The timid muskrat

A beautiful muskrat reflecting in the water in Grand Teton National Park, USA. ©AdobeStock

People often confuse the muskrat and beaver because the two animals share the same habitat and both are semi-aquatic. But there are significant differences. Weighing less than 1.5 kg, the muskrat (Ondatra zibethicus) is much smaller than a beaver, which weighs between 16 and 31 kg.

Both animals have a tail covered with scales, but the muskrat’s is long, tapering and slightly flattened vertically, while that of the beaver is bigger and horizontally flattened. In contrast to the beaver, the muskrat’s rear paws are not webbed. In fact, the muskrat is a large field mouse adapted to life in the water. That should clear up the confusion. At least, I hope so.

In the wetlands close to rivers, streams and lakes, the muskrat feeds on aquatic plants, particularly pondweed and cattails. By limiting the proliferation of these plants, the rodent supports the presence of waterfowl.

In agricultural areas, it likes irrigation canals and may also come up onto solid ground to gnaw away at the crops. Where vegetation is sparse, it can turn to small fish, frogs or clams. You’ll sometimes see piles of empty shells beside ponds as a result of its feasting. The muskrat lives year-round in a burrow dug into the bank of a stream or river.

As winter approaches, it digs canals and builds shelters – out of vegetation and mud – on a mud platform. Once the pond water freezes these shelters serve as relay stations for its underwater expeditions. It propels itself by sculling with its tail and paddling with its back paws, and it can remain underwater for close to 15 minutes without breathing, calming gnawing on underwater plants.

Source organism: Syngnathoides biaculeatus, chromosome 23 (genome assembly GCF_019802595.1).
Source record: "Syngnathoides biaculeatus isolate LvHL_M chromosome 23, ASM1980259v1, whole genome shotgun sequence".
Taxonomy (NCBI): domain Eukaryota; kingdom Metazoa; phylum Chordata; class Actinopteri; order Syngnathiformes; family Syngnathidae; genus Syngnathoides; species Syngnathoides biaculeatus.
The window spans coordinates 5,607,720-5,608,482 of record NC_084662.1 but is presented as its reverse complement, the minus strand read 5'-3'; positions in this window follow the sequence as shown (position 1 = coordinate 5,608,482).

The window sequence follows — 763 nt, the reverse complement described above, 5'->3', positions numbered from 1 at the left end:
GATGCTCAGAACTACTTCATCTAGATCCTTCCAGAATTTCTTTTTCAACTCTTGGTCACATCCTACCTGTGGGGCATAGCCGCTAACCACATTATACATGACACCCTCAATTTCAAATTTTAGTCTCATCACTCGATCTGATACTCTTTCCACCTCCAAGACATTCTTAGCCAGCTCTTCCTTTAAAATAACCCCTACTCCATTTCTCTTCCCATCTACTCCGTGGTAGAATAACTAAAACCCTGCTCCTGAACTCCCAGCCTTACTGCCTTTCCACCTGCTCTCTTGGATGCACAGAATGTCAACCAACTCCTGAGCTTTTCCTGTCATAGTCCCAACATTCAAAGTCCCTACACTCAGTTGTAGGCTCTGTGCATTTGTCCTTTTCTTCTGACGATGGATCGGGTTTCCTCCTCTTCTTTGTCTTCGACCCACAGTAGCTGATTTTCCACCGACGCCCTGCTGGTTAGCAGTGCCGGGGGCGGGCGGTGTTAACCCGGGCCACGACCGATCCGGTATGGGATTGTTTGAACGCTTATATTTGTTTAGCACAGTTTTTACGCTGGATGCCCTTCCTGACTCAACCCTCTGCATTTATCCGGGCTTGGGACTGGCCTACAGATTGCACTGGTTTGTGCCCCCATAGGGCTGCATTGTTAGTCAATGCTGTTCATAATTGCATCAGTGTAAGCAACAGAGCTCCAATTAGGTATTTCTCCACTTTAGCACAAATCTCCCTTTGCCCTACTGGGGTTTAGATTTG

The human is the principal predator of the muskrat, trapping it for its thick, glossy fur. But the flesh of this prolific animal is also enjoyed by many kinds of winged or four-footed predators. It’s not surprising that the muskrat is timid and shy, diving underwater at the slightest sign of danger.

 

More from this author by clicking on his photo below.

Jacques Prescott

 

Jacques Prescott109 Posts

Jacques Prescott est biologiste, professeur associé à la Chaire en éco-conseil de l’Université du Québec à Chicoutimi. Spécialiste de la biodiversité et du développement durable, il est l’auteur de nombreux livres et articles sur la faune et la conservation de la nature. Il nous fait l’honneur de rejoindre notre équipe de collaborateurs et signera chaque mois une chronique intitulée Faune et flore. / Jacques Prescott is a biologist, associate professor with the Chair in Eco-Counselling of the Université du Québec à Chicoutimi. A specialist in biodiversity and sustainable development, he is the author of numerous books and articles about wildlife and nature conservation. He has honoured us by joining our team of contributors and will write a monthly column entitled Wildlife and Habitat.

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